Alejandro Jodorowsky makes a vocal cameo in an interview with someone equally important considering their opinion on the topic was stellar and well informed. There shouldn't be a label for a man or a woman since there aren't just two, ever. If that's true, than a man or woman are not the only two options so therefore acknowledge. In the end we did. Although this human beings life led to a hitchhiking journey, shaved heads and drugged mermaids in tanks w sheer shiny flippers, a kaleidoscope of colors, songs, beats and philosophies, never could you put yourself in their shoes, and so you stand and clap. I haven't stood and clapped in a long time. I literally jumped out of my beach chair, and threw my jacket down to clap. Not because you're sad, not because it was difficult for the performer to deliver such a show, but because you know you're not that strong. Because you know you just witnessed something above and beyond someone coming out to the public.  Because you know you're a better person for her having been alive, and selfishly walking away with more than what you ever paid.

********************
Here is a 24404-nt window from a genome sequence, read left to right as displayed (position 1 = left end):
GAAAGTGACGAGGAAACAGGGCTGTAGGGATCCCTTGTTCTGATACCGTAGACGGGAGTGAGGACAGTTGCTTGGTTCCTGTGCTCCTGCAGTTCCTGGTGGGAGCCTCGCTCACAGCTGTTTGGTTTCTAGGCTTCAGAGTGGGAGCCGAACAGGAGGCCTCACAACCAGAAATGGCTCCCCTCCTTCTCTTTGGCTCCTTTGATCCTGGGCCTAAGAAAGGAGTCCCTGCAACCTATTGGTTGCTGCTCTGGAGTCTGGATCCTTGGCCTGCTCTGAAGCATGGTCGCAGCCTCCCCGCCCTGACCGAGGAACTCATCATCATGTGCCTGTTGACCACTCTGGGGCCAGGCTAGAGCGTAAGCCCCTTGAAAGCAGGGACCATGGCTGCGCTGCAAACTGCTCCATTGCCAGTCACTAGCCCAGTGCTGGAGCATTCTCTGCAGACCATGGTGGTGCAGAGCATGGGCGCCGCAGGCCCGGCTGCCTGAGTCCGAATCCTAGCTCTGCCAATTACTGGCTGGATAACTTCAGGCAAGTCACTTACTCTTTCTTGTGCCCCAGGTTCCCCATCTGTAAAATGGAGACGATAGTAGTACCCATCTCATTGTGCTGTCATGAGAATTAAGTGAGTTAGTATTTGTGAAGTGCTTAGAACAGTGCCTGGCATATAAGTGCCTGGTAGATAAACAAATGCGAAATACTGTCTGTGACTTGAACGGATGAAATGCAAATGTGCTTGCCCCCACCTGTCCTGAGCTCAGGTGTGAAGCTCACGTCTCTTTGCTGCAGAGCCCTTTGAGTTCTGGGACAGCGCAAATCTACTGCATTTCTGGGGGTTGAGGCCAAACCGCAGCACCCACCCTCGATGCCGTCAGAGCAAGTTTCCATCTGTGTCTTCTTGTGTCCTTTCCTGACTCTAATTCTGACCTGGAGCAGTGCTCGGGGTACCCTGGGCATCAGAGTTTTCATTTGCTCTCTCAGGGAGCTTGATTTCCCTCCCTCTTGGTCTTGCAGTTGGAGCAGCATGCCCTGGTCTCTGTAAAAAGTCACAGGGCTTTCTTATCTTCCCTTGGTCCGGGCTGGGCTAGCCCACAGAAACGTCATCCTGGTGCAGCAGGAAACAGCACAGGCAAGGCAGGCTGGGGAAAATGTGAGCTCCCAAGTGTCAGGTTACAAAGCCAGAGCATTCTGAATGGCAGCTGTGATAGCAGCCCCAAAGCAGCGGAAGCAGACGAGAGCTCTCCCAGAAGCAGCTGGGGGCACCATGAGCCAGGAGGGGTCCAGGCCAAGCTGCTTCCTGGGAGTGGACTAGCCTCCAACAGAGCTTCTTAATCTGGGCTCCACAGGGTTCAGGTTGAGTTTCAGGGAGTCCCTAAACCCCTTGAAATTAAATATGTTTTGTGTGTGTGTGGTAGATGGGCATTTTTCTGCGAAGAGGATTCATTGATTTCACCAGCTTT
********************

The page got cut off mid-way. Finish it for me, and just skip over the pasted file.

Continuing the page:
Goldberg - Marina Abramovic

Goldberg Variations

Surrender your belongings to a locker, take nothing but the key and follow instructions.
You're seated like a Dubai sand resort, or a ufo farm diorama, or the latest burning man tent seashell. You sit gently. Crimping your hamstrings against a wooden beach chair, headphones in-hand. Your neighbors are unaware and lay neatly in place, staring up at a hangar ceiling that could fit a blimp. A gong sounds, and arms raise to silence the world around you. I smile and for some reason shed a single tear. Yup, cliche I know. Maybe I hadn't blinked in a while. I thought about the impossibility of shutting out everything and quieting the noise in ones life, but not being alone in your room, staring at the window, preparing for the next day, or a terrible night's sleep - which many did, sleep, but not out of boredom.  They'd chosen to spend this time in their life in this space, with the silence, the music and nothing else.